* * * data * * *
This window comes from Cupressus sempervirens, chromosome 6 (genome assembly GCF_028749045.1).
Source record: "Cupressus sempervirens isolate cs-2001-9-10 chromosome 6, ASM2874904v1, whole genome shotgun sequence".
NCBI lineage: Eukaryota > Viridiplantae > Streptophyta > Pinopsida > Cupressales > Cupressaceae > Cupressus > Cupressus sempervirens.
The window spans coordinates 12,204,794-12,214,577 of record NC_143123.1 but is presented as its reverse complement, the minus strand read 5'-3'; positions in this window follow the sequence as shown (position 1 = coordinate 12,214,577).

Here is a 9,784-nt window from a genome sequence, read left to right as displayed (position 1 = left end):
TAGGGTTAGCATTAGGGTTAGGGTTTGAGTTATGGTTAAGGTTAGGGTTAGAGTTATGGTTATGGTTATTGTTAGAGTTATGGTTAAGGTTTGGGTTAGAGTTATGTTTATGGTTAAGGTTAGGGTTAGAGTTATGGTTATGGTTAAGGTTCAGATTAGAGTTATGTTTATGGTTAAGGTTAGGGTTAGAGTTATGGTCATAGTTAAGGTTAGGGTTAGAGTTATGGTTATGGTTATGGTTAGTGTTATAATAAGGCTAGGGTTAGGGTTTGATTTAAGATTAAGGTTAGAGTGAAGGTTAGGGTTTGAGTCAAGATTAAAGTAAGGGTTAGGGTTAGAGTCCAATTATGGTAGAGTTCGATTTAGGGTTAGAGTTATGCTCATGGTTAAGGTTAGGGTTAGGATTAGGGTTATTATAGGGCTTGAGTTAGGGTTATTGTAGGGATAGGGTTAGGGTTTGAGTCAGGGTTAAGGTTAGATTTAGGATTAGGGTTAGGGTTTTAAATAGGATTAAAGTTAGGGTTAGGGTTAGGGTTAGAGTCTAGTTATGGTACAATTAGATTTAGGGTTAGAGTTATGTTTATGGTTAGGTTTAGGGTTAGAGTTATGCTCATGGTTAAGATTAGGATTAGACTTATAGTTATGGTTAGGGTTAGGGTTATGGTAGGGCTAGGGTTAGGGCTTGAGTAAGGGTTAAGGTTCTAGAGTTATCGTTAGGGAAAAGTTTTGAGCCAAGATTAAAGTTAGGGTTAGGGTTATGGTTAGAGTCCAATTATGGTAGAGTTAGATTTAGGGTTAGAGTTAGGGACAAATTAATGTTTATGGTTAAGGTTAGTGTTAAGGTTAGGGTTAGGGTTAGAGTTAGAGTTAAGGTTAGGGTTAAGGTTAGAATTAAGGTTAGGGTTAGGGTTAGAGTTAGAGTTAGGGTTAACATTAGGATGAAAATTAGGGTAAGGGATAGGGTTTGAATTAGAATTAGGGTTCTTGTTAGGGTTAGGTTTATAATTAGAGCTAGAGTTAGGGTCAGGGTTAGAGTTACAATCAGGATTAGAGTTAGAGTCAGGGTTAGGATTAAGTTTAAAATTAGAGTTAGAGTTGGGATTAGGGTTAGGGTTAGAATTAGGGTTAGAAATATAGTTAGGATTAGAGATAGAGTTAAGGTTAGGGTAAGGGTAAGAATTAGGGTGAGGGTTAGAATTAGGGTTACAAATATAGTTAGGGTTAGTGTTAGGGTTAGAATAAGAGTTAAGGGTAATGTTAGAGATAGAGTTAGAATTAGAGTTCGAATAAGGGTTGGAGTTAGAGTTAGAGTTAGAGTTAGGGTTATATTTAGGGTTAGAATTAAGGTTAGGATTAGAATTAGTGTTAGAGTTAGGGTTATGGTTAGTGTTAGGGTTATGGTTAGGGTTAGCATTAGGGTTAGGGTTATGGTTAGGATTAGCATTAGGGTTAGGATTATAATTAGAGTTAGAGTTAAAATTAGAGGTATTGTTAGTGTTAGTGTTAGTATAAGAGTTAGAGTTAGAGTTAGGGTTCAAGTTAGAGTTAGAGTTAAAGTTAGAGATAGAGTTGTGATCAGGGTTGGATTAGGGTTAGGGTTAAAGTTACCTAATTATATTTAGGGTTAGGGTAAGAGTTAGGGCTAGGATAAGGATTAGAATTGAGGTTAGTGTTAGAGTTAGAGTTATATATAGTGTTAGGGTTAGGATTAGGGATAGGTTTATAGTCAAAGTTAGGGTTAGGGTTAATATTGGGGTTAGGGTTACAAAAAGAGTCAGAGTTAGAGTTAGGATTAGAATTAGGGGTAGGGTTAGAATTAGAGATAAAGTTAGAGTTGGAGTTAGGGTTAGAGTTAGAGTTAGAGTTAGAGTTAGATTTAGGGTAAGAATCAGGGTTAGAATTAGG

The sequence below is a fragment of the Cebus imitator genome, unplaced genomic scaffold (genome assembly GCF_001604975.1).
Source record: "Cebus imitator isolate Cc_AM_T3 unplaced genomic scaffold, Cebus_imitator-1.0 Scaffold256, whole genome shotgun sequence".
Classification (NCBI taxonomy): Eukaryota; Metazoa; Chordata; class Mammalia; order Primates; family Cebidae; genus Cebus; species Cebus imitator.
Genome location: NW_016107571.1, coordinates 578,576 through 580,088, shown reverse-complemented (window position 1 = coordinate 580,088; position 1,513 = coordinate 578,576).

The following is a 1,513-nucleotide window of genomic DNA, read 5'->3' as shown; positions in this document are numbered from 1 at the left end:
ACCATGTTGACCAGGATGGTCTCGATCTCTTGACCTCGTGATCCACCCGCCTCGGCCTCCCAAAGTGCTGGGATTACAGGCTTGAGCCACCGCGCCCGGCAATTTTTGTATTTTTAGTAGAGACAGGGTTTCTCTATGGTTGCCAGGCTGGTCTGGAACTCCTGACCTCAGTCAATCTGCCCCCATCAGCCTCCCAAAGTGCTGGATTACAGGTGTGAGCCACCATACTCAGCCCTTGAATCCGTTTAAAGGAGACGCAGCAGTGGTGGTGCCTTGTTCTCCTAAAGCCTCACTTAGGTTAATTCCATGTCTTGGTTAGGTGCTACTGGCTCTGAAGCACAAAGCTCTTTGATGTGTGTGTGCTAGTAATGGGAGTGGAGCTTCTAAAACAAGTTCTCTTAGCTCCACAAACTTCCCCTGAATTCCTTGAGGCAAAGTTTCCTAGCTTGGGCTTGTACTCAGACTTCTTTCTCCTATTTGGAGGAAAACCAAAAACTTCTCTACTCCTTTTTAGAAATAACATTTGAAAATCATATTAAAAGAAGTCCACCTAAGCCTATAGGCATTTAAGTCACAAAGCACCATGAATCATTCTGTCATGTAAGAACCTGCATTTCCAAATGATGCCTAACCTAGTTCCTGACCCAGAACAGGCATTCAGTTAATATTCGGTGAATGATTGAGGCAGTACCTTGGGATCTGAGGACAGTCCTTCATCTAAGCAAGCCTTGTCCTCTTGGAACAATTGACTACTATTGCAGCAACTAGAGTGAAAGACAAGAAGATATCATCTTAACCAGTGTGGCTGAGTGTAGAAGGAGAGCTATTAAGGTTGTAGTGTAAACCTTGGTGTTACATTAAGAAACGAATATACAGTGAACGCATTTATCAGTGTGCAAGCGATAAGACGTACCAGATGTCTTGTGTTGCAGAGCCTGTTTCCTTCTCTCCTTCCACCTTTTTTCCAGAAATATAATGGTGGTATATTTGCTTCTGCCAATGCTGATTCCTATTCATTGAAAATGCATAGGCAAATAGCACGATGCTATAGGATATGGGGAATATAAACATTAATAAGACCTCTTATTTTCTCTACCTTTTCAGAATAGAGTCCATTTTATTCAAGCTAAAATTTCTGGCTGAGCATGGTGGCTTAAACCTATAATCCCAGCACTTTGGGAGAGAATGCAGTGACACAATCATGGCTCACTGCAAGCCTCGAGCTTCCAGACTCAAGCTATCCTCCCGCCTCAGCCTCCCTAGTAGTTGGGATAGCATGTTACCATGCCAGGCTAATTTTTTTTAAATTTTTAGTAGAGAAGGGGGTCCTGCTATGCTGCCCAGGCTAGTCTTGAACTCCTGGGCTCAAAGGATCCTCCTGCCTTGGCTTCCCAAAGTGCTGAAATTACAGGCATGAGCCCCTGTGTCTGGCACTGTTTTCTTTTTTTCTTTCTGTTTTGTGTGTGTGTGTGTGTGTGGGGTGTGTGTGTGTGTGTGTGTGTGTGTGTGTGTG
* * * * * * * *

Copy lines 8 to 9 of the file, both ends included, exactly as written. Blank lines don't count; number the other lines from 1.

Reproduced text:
Source record: "Cebus imitator isolate Cc_AM_T3 unplaced genomic scaffold, Cebus_imitator-1.0 Scaffold256, whole genome shotgun sequence".
Classification (NCBI taxonomy): Eukaryota; Metazoa; Chordata; class Mammalia; order Primates; family Cebidae; genus Cebus; species Cebus imitator.